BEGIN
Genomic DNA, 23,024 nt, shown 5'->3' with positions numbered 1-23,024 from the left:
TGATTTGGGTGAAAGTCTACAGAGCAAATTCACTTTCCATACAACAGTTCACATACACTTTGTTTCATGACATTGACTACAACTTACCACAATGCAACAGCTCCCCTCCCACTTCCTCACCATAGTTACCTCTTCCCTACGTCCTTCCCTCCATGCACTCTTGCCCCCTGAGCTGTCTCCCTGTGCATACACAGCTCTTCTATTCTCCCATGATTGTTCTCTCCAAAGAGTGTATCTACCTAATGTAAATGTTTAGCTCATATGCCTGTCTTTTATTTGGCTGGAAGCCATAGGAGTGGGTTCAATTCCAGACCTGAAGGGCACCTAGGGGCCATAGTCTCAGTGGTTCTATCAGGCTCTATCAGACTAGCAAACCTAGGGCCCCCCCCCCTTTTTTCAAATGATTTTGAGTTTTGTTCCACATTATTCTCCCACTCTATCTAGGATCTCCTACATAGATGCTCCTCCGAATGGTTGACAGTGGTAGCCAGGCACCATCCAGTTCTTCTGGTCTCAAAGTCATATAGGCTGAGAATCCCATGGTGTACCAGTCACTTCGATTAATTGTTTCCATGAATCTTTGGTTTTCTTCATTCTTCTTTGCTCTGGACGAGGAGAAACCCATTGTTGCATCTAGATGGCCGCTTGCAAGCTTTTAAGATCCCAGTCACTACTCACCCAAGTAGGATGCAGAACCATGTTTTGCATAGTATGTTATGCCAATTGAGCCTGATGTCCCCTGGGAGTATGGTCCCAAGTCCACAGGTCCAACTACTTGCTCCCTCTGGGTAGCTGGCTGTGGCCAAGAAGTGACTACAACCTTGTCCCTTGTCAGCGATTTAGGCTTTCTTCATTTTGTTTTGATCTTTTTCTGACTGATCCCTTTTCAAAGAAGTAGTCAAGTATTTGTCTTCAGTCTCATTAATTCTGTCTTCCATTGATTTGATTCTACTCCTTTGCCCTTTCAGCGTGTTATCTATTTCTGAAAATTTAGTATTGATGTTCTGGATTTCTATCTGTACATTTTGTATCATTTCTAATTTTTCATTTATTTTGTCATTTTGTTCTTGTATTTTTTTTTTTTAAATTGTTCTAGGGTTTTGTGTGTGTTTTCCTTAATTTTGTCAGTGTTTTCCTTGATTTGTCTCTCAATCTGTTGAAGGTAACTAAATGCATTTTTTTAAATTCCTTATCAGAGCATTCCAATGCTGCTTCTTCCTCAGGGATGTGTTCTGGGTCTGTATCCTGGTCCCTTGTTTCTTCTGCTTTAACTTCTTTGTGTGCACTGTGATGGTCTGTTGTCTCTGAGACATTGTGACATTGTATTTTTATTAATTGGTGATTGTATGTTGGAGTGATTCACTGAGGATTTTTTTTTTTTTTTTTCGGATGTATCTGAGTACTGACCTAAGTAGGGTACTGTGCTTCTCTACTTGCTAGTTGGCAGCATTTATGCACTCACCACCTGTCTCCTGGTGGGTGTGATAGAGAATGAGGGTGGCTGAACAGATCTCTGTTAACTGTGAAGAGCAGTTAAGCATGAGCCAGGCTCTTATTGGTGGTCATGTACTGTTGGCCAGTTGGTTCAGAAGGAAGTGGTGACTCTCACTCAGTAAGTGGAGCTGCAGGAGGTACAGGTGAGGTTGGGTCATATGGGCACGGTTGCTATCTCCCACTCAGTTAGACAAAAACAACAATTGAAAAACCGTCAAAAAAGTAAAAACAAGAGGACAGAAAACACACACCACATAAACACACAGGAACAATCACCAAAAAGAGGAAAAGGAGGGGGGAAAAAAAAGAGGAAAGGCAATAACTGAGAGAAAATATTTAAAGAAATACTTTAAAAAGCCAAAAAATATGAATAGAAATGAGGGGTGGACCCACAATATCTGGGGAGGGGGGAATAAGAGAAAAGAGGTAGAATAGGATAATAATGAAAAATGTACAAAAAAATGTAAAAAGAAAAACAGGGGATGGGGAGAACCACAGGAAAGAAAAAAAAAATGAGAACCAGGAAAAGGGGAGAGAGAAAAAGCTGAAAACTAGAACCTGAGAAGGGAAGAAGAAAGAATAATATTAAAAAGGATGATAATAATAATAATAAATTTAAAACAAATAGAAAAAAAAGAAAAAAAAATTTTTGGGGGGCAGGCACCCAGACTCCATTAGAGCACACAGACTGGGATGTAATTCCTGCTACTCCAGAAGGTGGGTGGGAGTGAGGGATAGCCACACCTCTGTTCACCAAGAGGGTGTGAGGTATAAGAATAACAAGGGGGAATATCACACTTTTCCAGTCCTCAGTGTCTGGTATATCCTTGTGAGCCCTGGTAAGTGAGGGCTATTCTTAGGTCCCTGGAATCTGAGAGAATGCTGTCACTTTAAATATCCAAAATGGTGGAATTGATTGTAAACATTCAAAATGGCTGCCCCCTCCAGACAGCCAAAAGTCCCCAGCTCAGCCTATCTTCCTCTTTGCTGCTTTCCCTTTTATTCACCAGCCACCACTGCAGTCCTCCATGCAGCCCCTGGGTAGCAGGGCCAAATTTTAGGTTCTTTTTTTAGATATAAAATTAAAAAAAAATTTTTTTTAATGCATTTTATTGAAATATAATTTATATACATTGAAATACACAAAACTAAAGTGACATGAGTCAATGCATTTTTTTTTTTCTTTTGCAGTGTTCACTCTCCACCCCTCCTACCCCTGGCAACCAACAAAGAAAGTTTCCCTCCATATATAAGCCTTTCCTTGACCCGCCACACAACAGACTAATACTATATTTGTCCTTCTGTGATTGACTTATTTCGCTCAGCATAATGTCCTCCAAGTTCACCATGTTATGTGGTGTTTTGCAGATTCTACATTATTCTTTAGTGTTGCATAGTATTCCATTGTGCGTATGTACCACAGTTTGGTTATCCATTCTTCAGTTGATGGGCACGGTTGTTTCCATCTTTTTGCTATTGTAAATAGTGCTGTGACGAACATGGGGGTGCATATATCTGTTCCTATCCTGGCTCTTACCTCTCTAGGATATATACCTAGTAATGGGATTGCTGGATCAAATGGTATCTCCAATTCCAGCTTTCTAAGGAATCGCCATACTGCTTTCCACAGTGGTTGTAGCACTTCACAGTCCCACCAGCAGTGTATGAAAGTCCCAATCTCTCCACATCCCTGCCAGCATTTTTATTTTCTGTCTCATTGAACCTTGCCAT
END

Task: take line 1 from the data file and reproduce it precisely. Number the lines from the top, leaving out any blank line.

Genomic DNA, 23,024 nt, shown 5'->3' with positions numbered 1-23,024 from the left: